Marcelo Bielsa is regarded as one of the most influential coaches in world football despite having won significantly fewer trophies than some of his counterparts. Today, we try to throw some light on why silverware don’t define Bielsa’s legacy, and never will.
AGAINST THE GRAIN
Growing up in a family of lawyers and politicians, Marcelo Bielsa never cared much for either. What started from following his father’s rival football club just out of spite, to becoming one of the most revered footballing academicians on the planet, Bielsa has always been known for his oddities, the same oddities that have and continue to yarn the very fabric of football we all love.
With Leeds United returning to the Premier League, the eyes of the public fall on Marcelo Bielsa now more than ever. For many who have only heard of his ‘greatness’ via indirect accounts, his team’s mid-table performances and a relative paucity of silverware – the common barometer by which we all judge football personalities with – makes everyone wonder, “Marcelo Bielsa – is he all that?”
Simply put, to call Marcelo Bielsa not important enough to be celebrated to the extent he is because he hasn’t won enough trophies would be like calling Diego Maradona not a great player because he hasn’t scored as many goals as Lionel Messi and Cristiano Ronaldo have. Just as all that glitters is not gold, there are some things you cannot quantify, but just because they can’t be quantified, doesn’t make them mean any less. There’s a lot more to football than just blockbuster entertainment and shiny cups – the precipitates of a sport Bielsa directly affects every time he sits on his bucket by a touchline. His story can really not be justified within a few thousand words, which is why many great football writers have taken a painstaking amount of time to write books on him. You really need to have an academic affinity for the game to understand why Bielsa means the way he does, so here’s a (very) short account of Marcelo Bielsa’s importance in football.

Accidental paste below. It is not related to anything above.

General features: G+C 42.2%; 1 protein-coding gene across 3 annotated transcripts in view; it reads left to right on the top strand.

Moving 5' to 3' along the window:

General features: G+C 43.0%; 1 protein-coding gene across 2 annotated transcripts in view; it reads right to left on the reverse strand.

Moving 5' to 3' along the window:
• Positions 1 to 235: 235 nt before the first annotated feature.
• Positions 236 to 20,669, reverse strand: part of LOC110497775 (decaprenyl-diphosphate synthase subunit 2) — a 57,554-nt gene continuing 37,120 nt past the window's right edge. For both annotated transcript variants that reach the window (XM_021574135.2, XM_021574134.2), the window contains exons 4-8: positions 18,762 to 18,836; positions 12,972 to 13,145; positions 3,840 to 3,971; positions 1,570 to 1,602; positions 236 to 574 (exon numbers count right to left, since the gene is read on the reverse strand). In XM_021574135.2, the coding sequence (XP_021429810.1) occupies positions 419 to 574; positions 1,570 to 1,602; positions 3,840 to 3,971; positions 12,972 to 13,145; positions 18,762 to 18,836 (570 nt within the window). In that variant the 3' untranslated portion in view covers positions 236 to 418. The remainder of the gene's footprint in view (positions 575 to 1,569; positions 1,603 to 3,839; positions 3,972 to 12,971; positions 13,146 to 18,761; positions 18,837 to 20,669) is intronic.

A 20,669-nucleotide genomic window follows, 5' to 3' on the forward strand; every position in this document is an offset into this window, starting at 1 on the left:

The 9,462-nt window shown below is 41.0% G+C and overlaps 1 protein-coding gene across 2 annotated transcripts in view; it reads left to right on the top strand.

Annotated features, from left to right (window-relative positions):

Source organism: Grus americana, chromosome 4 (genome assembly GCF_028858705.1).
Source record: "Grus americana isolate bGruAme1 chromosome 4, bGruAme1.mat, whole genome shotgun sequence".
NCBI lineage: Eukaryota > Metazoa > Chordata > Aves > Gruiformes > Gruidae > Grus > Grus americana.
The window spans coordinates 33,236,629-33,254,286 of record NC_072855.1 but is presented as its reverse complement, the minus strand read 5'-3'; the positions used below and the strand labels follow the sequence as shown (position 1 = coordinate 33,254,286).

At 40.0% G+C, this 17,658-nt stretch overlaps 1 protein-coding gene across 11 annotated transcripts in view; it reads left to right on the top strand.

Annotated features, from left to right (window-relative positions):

STYLE OF PLAY
Bielsa’s tactical systems famously require every player to play a specific role that contributes towards the efficiency of said systems on the pitch. No one player can have all the focus and responsibility as that will render the entire system obsolete. He professes his sides to play in a high tempo, short passing triangles-based system that encourages fast vertical transitions – moving the ball quickly from defence to attack and vice versa.
In transition, his teams famously adopt a 3-3-1-3 formation – three ball-playing defenders and three midfielders along with three forwards that sandwich a playmaker that acts as a hook. The defenders are encouraged to pass among themselves before playing the ball out wide ahead, with the front three tasked with stretching the opposition thin, allowing the wide midfielders or full-backs to sneak in.
Bielsa’s teams are known for their pressing and continuous movement. While each player has designated roles, there’s always room for some level of improvisation because no one system is 100% predictable. While Bielsa prises his teams to effectively out-tactic their opposition, he appreciates the entropy football entails. The quick movement keeps the opposition on its toes and allows a relatively seamless transition back into defensive positions in case of a counter-attack. Bielsa’s teams are famous for running their socks off across both ends of the pitch even towards the end of 90 minutes.